Date: Mon, 2 Oct 2006 04:28:56 -0400
Reply-To: Jim Groeneveld <jim2stat@YAHOO.CO.UK>
Sender: "SAS(r) Discussion" <SAS-L@LISTSERV.UGA.EDU>
From: Jim Groeneveld <jim2stat@YAHOO.CO.UK>
Subject: Re: Significance Testing with a Norms Database
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You may regard your 25 products as 25 control groups of 100 (or possibly as
one large control group of 25000). Then you may test your 26th product (cf.
an experimental group) with each of the 25 control groups (or with the whole
large group). I think an independent t-test may be valid (depending on type
of scale used to measure awareness) and different group frequencies do not
matter. However, you should note that, purely on the basis of coincidence,
about one (you don't know which one) out of 20 tests will 'prove'
significant, though it actually isn't. As the 25 tests are completely
independent you nevertheless don't need any adjustment to the alpha level
according to Keppel (Keppel, Geoffrey. 1991. Design and Analysis - A
Researcherís Handbook. Prentice Hall. Englewood Cliffs, New Jersey.)
But I understand you already have all your data and now you are thinking of
a statistical design. That is the world upside down, like buying a computer
and then thinking about what purpose to use it for. The only value your
(t-)tests may have in such an instance is explorative. Significance now is
nothing more than an indication, but not a 'prove'. Only if you had
hypotheses in advance and gathered data with the goal to test those
hypotheses you may have real significance, i.e. statistically 'proven' any
difference. Now you unfortunately can not show any significant difference at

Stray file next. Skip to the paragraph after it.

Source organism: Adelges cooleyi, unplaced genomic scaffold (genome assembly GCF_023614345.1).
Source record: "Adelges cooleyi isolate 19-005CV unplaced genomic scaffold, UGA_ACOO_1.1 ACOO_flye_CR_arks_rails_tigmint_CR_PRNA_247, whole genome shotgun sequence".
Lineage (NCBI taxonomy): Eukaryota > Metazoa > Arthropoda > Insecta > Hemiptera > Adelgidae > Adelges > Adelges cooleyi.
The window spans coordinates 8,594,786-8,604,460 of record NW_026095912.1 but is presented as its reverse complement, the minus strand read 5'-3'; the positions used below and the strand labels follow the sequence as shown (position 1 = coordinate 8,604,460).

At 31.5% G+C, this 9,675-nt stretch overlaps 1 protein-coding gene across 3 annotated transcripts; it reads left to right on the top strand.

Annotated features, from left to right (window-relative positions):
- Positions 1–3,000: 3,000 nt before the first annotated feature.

Regards - Jim.
Jim Groeneveld, Netherlands
Statistician, SAS consultant
On Fri, 29 Sep 2006 12:03:43 -0700, Zai Saki <zaisaki@GMAIL.COM> wrote:
>I need help with understanding certain basic concepts of significance
>tests when comparing the results against a norms database.
>Our norms database has results on several metrics for 25 different
>products withing the same category. Each category has about 1000
>individual respondents rating the product. In total we have 25000
>observations on 25 products in our database. (Please note that each
>product is being rated by a different set of 1000 respondents).
>In conducting a new study for the 26th product, we want to stat test
>the metrics for the 26th product against the norms derived on the
>previous 25 products.
>1) What is the best approach to stat test such metrics. For example we
>want to stat test the average awareness of all 25 products to the
>average awareness of the 26th product.
>2) Are standard t-tests valid? If yes, is it appropriate to test 25000
>respondents against 1000 respondents.
>Any suggestions are greatly appreciated.